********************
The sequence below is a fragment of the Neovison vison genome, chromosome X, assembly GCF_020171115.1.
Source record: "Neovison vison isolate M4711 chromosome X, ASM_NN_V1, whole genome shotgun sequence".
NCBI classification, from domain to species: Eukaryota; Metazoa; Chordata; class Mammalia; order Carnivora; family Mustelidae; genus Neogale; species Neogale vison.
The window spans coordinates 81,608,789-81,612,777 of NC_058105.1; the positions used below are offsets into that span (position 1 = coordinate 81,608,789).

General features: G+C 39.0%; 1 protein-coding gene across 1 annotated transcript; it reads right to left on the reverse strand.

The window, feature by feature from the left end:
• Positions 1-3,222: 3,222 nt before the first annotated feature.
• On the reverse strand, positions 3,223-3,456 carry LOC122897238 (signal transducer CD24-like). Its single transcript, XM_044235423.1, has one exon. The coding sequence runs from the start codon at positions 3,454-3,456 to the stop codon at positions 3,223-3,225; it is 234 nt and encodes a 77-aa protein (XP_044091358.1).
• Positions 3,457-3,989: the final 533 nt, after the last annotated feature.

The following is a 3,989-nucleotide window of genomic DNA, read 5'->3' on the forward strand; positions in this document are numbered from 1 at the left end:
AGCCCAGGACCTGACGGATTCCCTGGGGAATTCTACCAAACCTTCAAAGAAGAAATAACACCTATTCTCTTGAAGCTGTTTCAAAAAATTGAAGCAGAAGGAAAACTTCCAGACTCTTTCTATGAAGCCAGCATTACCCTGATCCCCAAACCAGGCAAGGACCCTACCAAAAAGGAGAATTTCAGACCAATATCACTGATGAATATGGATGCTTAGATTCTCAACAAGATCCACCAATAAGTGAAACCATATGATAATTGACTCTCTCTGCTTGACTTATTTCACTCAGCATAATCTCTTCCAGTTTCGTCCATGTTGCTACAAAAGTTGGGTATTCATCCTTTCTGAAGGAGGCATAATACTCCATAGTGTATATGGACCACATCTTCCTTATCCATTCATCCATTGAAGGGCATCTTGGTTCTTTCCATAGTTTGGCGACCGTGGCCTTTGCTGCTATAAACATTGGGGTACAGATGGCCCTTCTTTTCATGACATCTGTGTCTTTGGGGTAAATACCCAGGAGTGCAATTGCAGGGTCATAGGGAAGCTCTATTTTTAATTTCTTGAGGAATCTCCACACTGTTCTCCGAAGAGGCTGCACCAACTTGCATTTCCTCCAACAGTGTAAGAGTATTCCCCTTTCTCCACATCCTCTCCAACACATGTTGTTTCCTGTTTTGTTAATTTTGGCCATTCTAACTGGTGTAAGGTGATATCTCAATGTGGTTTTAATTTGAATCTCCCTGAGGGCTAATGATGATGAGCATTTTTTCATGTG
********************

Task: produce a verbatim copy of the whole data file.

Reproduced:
The sequence below is a fragment of the Neovison vison genome, chromosome X, assembly GCF_020171115.1.
Source record: "Neovison vison isolate M4711 chromosome X, ASM_NN_V1, whole genome shotgun sequence".
NCBI classification, from domain to species: Eukaryota; Metazoa; Chordata; class Mammalia; order Carnivora; family Mustelidae; genus Neogale; species Neogale vison.
The window spans coordinates 81,608,789-81,612,777 of NC_058105.1; the positions used below are offsets into that span (position 1 = coordinate 81,608,789).

General features: G+C 39.0%; 1 protein-coding gene across 1 annotated transcript; it reads right to left on the reverse strand.

The window, feature by feature from the left end:
• Positions 1-3,222: 3,222 nt before the first annotated feature.
• On the reverse strand, positions 3,223-3,456 carry LOC122897238 (signal transducer CD24-like). Its single transcript, XM_044235423.1, has one exon. The coding sequence runs from the start codon at positions 3,454-3,456 to the stop codon at positions 3,223-3,225; it is 234 nt and encodes a 77-aa protein (XP_044091358.1).
• Positions 3,457-3,989: the final 533 nt, after the last annotated feature.

The following is a 3,989-nucleotide window of genomic DNA, read 5'->3' on the forward strand; positions in this document are numbered from 1 at the left end:
AGCCCAGGACCTGACGGATTCCCTGGGGAATTCTACCAAACCTTCAAAGAAGAAATAACACCTATTCTCTTGAAGCTGTTTCAAAAAATTGAAGCAGAAGGAAAACTTCCAGACTCTTTCTATGAAGCCAGCATTACCCTGATCCCCAAACCAGGCAAGGACCCTACCAAAAAGGAGAATTTCAGACCAATATCACTGATGAATATGGATGCTTAGATTCTCAACAAGATCCACCAATAAGTGAAACCATATGATAATTGACTCTCTCTGCTTGACTTATTTCACTCAGCATAATCTCTTCCAGTTTCGTCCATGTTGCTACAAAAGTTGGGTATTCATCCTTTCTGAAGGAGGCATAATACTCCATAGTGTATATGGACCACATCTTCCTTATCCATTCATCCATTGAAGGGCATCTTGGTTCTTTCCATAGTTTGGCGACCGTGGCCTTTGCTGCTATAAACATTGGGGTACAGATGGCCCTTCTTTTCATGACATCTGTGTCTTTGGGGTAAATACCCAGGAGTGCAATTGCAGGGTCATAGGGAAGCTCTATTTTTAATTTCTTGAGGAATCTCCACACTGTTCTCCGAAGAGGCTGCACCAACTTGCATTTCCTCCAACAGTGTAAGAGTATTCCCCTTTCTCCACATCCTCTCCAACACATGTTGTTTCCTGTTTTGTTAATTTTGGCCATTCTAACTGGTGTAAGGTGATATCTCAATGTGGTTTTAATTTGAATCTCCCTGAGGGCTAATGATGATGAGCATTTTTTCATGTG